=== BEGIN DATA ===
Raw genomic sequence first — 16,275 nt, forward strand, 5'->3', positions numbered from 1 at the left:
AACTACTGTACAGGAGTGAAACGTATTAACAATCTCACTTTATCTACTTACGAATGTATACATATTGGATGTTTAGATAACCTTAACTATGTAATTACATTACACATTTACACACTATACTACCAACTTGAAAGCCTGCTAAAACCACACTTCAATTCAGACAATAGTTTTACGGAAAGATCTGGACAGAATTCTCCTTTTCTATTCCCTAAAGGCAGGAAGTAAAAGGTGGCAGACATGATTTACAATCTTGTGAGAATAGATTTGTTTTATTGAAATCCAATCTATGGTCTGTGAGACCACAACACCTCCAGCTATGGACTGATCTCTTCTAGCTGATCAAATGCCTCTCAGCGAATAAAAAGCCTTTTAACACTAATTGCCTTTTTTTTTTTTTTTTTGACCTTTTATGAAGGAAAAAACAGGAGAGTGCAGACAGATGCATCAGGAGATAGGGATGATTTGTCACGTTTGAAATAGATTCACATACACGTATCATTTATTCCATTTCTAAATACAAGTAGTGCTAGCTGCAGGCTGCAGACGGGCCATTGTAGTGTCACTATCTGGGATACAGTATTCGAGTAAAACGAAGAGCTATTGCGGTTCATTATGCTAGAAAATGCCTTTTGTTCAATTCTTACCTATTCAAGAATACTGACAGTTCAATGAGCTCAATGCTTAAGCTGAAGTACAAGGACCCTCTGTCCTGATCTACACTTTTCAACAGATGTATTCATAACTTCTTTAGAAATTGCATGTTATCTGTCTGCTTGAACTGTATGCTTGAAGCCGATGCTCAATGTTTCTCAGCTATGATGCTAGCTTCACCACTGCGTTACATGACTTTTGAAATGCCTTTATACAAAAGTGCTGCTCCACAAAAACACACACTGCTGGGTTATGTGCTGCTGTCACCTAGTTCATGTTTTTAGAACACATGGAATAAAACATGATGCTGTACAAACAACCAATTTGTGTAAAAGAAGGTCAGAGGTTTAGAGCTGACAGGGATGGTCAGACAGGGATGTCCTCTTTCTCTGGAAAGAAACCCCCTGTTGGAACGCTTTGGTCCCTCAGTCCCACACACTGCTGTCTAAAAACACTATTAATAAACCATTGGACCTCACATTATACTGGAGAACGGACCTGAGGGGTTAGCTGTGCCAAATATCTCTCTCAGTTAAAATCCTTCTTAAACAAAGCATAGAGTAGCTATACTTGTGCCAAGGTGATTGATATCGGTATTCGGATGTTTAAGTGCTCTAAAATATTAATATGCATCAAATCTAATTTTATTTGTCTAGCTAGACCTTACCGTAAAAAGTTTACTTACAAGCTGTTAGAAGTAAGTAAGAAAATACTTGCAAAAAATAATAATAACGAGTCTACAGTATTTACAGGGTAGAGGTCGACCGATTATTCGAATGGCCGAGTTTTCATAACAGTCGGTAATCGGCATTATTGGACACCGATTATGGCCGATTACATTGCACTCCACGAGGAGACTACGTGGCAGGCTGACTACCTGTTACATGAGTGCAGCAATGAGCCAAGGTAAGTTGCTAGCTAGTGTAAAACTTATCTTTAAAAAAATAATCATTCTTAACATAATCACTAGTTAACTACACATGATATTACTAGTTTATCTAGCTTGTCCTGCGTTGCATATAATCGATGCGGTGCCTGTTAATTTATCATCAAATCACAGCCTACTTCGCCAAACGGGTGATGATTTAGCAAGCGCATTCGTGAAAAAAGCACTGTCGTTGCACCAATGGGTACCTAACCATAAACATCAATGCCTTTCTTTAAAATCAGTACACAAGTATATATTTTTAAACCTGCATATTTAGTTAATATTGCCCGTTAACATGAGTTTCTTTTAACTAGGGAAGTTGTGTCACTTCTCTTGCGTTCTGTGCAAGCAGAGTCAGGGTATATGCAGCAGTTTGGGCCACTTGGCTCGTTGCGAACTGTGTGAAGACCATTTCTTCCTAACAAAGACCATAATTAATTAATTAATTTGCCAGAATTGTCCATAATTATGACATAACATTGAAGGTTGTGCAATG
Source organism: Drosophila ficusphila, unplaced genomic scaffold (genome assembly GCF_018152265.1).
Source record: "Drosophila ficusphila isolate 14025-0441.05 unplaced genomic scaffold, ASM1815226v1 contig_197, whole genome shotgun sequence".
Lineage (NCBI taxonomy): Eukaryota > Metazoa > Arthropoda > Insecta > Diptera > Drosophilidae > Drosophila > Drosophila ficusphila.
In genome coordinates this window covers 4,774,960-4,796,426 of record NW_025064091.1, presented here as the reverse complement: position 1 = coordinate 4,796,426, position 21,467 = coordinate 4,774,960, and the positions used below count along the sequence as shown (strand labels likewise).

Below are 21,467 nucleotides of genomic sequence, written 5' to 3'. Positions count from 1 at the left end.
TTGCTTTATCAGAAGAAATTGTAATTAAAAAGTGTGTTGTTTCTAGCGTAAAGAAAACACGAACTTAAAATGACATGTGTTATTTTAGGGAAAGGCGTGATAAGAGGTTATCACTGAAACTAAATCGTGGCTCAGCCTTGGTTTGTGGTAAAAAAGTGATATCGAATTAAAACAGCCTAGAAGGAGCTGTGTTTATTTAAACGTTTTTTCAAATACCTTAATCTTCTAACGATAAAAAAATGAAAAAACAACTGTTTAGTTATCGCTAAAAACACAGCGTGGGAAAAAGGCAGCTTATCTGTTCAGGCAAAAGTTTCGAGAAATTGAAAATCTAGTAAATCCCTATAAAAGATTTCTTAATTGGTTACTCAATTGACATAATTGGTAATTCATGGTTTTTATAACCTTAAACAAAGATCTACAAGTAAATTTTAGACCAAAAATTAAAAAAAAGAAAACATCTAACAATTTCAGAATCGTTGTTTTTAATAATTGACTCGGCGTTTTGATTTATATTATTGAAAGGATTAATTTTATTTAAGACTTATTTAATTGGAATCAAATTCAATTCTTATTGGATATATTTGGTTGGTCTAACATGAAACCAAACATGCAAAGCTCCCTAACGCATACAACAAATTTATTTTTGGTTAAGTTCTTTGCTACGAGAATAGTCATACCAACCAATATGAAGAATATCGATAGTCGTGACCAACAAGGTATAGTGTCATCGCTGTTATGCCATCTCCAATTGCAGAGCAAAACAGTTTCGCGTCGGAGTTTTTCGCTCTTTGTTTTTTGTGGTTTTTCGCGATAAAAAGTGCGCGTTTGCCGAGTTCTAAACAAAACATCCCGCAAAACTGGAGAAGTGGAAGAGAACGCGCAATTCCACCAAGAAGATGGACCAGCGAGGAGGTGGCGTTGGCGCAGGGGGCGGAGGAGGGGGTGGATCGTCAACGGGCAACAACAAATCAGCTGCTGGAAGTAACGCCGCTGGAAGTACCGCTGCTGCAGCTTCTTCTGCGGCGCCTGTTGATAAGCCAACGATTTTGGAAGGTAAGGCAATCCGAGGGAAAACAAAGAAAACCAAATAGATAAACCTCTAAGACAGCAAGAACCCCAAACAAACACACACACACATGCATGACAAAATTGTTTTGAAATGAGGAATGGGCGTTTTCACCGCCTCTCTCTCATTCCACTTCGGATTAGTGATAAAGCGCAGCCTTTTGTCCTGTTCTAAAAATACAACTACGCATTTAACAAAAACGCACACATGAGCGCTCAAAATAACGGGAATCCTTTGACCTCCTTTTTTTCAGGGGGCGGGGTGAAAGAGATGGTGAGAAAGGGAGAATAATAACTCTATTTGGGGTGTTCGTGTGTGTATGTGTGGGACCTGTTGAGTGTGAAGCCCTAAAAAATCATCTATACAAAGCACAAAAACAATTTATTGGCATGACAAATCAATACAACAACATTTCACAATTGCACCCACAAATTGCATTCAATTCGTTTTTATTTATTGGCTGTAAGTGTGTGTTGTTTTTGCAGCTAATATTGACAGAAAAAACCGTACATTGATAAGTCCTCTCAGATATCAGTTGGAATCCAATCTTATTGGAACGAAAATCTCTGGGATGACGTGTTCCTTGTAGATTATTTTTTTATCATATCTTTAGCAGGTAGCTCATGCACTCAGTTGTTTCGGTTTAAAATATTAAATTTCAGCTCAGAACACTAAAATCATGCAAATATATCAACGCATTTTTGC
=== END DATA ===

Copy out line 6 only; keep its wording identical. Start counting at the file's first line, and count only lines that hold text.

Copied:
In genome coordinates this window covers 4,774,960-4,796,426 of record NW_025064091.1, presented here as the reverse complement: position 1 = coordinate 4,796,426, position 21,467 = coordinate 4,774,960, and the positions used below count along the sequence as shown (strand labels likewise).